EDITORIAL: Be prepared for the next major storm

Staff Writer
The Destin Log

After years without a significant local tropical event, there’s no doubt that Northwest Florida residents have become complacent. We’ve had warnings. We’ve had high surf, rainfall, a few blustery days, but it’s hard for most folks to remember the destruction and misery that accompanied the last major storms to make landfall here.

Here are their names, in case you’ve forgotten. Erin. Opal. Ivan. Dennis. Each wreaked their own destruction, ranging from flooding small streets and knocking down trees to disabling major highways and leaving thousands without power for long, hot days.

Folks were prepared, more or less, for those storms. Or at least as well as they could be.

Despite advances in forecasting, meteorologists can’t really tell us what to expect when. Some folks shop and stock up well in advance. Others head out as the storm is already heading in.

We’ve been reminded in the last week that our good luck streak may be ending. A tropical system has been hovering out there, posing a vague menace. Every day, the forecast changes slightly. And while we’re keeping an eye — sort of — on that storm, more are popping up far out in the tropics.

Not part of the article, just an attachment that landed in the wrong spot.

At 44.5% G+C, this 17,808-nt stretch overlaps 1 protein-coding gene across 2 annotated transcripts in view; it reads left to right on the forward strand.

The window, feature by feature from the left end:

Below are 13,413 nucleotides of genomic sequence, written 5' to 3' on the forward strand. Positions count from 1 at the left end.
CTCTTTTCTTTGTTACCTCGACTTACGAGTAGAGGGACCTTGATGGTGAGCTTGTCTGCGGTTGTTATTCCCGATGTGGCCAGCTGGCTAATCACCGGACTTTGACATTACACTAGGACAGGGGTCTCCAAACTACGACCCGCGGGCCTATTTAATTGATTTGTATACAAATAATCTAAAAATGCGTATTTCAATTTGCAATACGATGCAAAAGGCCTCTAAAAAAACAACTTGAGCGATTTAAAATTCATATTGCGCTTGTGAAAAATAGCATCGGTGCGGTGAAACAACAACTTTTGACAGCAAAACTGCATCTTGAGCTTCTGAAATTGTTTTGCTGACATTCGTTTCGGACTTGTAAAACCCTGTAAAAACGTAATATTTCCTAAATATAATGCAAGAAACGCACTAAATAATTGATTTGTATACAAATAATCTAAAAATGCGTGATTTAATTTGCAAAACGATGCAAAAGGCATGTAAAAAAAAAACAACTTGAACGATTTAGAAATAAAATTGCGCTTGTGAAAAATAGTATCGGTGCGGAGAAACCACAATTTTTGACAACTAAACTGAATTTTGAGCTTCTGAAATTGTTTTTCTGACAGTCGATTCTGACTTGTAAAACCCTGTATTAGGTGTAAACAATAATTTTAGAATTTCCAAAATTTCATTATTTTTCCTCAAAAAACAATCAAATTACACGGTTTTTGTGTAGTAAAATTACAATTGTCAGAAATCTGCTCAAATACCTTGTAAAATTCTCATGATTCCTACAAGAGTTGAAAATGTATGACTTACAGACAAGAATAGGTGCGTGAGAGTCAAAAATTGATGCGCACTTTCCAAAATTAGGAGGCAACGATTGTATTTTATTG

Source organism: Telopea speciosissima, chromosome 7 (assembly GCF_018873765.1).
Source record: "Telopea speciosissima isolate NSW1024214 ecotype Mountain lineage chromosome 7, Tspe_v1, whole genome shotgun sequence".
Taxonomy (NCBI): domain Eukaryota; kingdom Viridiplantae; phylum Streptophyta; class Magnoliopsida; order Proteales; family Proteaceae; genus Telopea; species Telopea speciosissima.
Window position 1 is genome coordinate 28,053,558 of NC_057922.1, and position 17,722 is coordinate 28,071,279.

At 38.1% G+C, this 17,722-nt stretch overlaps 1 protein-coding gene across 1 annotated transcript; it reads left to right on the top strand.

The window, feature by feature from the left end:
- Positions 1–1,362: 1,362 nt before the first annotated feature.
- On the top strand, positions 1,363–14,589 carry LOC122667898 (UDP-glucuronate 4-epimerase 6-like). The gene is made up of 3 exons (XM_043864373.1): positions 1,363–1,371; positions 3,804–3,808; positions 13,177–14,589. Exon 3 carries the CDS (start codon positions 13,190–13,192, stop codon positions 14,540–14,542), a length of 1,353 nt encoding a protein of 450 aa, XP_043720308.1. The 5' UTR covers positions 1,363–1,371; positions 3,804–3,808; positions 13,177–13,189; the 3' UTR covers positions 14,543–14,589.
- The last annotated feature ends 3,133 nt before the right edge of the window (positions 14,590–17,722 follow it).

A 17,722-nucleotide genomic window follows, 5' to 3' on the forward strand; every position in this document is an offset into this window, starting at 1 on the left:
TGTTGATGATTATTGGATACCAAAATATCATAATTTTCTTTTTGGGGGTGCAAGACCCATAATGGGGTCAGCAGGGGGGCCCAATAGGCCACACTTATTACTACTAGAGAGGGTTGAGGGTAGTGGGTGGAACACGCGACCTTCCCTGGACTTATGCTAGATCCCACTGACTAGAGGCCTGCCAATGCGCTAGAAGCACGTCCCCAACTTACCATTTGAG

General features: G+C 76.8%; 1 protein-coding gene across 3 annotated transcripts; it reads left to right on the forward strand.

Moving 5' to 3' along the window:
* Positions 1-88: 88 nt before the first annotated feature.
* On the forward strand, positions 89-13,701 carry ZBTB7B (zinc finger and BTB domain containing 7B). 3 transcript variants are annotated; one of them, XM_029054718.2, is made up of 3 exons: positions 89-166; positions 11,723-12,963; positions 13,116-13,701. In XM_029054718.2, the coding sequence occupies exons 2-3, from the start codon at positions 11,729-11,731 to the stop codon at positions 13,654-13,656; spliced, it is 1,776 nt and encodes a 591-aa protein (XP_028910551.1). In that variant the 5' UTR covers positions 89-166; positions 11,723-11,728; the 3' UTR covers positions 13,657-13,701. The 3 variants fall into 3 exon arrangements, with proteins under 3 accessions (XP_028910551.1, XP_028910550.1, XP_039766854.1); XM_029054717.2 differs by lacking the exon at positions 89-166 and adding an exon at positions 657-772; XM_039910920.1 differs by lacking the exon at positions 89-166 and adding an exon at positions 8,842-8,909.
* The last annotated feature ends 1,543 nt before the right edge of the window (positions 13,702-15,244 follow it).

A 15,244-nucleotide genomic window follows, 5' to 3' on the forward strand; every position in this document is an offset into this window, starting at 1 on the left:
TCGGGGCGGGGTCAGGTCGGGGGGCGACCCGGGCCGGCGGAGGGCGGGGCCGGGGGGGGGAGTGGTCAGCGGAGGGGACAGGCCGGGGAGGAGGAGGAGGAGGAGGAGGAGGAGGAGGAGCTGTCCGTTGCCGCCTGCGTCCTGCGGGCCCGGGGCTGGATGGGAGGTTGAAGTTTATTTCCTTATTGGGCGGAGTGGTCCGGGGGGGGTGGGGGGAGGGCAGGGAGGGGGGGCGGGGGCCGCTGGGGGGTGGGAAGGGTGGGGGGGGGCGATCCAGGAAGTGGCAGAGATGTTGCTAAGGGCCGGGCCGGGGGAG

It would seem that this year may be the year that we are reminded that storms are fickle and forecasts equally so, but there’s no cone of protection around Northwest Florida. It may have been more than 10 years since the last one, but that doesn’t mean we don’t have to pay attention and react accordingly.

We can hope that in the years since the last major local event, forecasting has gotten more precise, emergency evacuation routes have been improved and local officials have stepped up their responses. We can hope that folks who were in the habit of packing up and heading to safer locales will do that again, if the situation warrants.

Eleven years is a long time. Memories are short.

But when tropical weather hits, it gets our attention quickly. It’s hard to ignore trees blowing down, roads closing and extended power outages.

Here’s hoping for another quiet season. But if a storm comes, be ready.